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Former lawmaker Schmidt released on pot charges

Police found marijuana plants and products during Wednesday search of his home

GRAND RAPIDS, Mich. (WZZM) – Former state representative Roy Schmidt was arraigned Friday on drug-related charges for processed marijuana seized this week at his Northwest Side home and dozens of plants found growing at a nearby home he rented from a family member.

He's charged with two counts of delivery/manufacture of marijuana, a four-year felony. It is the most common charge filed against defendants in possession of processed marijuana or plants in violation of Michigan's Medical Marijuana Law.

Schmidt was released from the Kent County Jail Friday afternoon on a $5,000 personal recognizance bond. He'll be back in court June 25 for a probable cause hearing.

During Friday's video arraignment, Grand Rapids District Court Judge Donald Passenger weighed in on the felony charges.

"At worst this is a medical grow operation," Passenger said. "I've known Mr. Schmidt for many years and consider him a professional colleague."

Members of the Kent Area Narcotics Enforcement Team on Wednesday afternoon went to Schmidt's home on 7th Street east of Covell Avenue NW and a second home owned by a relative on Myrtle Street near Jennette Avenue NW.

Schmidt, 61, was in control of marijuana operations at both homes, said Lt. Al Roetman, head of the sheriff department's KANET unit.

In a probable cause hearing for the felony warrant on Thursday, KANET Deputy John Tuinhoff, who's handled scores of marijuana cases, said Schmidt identified himself as a medical marijuana patient and caregiver.

The ex-city commissioner and West Side icon admitted to selling to at least 20 people who are not his registered patients nor did they possess a Michigan Medical Marijuana card, Tuinhoff testified.

Police found approximately three pounds of marijuana, Tuinhoff said, adding that Schmidt said marijuana was distributed from his 7th Street home.

During a search of a home on Myrtle Street NW that Schmidt rents from a family member, investigators found 71 marijuana plants, Tuinhoff said.

Under Michigan law, a registered caregiver can grow up to 12 plants for a maximum of five patients. Caregivers can also grow for themselves if they have a Medical Marijuana patient card, That means the most plants any one person can legally grow is 72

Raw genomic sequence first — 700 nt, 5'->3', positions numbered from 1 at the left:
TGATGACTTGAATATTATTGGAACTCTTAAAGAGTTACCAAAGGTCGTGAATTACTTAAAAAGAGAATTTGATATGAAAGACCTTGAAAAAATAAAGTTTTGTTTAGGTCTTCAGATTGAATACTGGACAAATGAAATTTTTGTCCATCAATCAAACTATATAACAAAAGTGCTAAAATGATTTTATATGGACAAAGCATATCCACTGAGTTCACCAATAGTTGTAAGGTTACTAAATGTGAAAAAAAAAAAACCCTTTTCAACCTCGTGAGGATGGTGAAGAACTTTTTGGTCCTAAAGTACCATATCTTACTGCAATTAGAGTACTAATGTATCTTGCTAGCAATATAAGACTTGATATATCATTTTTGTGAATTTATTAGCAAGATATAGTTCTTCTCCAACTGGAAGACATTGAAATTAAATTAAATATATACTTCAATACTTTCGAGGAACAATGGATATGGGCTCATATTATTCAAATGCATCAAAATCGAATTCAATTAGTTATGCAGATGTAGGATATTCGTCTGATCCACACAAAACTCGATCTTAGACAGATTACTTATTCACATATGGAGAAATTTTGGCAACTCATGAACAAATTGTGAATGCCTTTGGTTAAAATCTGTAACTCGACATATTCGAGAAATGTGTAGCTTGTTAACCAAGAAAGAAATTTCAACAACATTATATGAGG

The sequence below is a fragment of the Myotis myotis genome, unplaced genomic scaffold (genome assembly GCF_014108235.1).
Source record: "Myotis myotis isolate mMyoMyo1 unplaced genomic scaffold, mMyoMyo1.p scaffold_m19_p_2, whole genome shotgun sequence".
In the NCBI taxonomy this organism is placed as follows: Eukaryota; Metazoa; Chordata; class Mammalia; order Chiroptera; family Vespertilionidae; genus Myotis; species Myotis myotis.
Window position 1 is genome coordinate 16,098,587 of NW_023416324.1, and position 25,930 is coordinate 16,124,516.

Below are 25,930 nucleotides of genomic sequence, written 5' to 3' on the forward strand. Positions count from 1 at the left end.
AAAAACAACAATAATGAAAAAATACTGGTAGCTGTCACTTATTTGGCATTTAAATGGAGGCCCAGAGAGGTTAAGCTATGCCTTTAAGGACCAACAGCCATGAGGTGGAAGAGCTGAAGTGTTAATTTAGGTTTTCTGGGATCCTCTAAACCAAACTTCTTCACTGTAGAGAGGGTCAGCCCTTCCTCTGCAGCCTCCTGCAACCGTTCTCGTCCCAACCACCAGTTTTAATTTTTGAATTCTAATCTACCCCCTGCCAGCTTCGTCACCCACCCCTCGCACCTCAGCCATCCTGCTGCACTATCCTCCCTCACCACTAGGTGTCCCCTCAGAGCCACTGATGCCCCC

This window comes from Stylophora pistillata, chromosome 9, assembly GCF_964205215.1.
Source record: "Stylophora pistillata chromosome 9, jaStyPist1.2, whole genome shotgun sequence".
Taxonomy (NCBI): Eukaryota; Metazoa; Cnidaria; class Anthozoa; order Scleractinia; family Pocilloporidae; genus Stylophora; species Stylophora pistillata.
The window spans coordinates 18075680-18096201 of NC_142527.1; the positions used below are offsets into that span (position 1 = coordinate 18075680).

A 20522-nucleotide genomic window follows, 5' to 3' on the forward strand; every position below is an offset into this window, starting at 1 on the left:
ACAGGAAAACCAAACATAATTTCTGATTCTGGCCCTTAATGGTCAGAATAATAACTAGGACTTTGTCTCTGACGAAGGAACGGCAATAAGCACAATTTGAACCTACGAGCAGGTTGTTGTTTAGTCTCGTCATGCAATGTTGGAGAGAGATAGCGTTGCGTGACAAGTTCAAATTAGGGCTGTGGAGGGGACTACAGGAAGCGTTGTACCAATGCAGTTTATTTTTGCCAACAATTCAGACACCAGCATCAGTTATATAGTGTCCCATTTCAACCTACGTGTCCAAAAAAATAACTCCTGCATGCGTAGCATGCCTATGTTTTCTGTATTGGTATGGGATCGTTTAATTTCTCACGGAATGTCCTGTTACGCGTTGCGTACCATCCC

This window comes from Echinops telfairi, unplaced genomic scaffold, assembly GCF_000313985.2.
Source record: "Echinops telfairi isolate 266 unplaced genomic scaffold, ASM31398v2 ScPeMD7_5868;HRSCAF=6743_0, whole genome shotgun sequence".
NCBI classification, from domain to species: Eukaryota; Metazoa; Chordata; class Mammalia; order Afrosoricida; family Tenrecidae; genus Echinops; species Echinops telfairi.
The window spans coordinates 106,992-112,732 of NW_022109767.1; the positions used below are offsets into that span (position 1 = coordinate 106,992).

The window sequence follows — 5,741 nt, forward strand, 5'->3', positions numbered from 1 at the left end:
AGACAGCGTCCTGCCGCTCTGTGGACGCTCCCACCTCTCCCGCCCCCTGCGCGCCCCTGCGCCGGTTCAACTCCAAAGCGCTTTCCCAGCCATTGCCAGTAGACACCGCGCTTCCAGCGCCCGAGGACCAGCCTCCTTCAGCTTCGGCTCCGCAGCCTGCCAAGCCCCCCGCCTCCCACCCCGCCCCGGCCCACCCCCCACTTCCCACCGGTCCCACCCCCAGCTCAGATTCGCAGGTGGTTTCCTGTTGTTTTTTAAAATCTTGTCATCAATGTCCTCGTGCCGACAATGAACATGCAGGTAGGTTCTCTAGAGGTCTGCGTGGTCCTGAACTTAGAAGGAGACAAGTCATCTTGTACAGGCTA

Schmidt was booked into the Kent County Jail Thursday afternoon and held overnight ahead of his arraignment on Friday.

He's hired Grand Rapids attorney Matthew D. Herman, an advocate for medical marijuana who recently opened a marijuana growing facility in an old warehouse on the city's West Side for licensed caregivers.

Calling it a "Fort Knox for pot,'' Herman says it's a first of its kind facility that lets caregivers cultivate medical marijuana at a secure, locked facility equipped with alarms and video surveillance.

Herman has represented numerous clients charged with violations of the voter-approved Michigan Medical Marijuana Act.

Wednesday's raids are part of an ongoing strategy by KANET to enforce marijuana laws. Police this year have used search warrants to enter nearly two dozen homes in Grand Rapids for suspected marijuana violations. Although grow operations are not uncommon, police primarily are finding processed marijuana, a review of search warrant documents show.

Three dozen people have been prosecuted in Kent County this year on combined charges of delivery/manufacture of marijuana and maintaining a drug house. Of the cases already resolved, defendants are primarily being sentenced to probation and fines.

Schmidt has been a high-profile politician for decades, first as a Grand Rapids city commissioner and later as a state representative for his beloved West Side.

Schmidt lost his 2012 bid for re-election to the state House after switching his political affiliation from the Democratic to the Republican party just before a primary filing deadline and offering money to someone with no political experience to run against him in the general election.

Investigators found no criminal wrongdoing in that incident.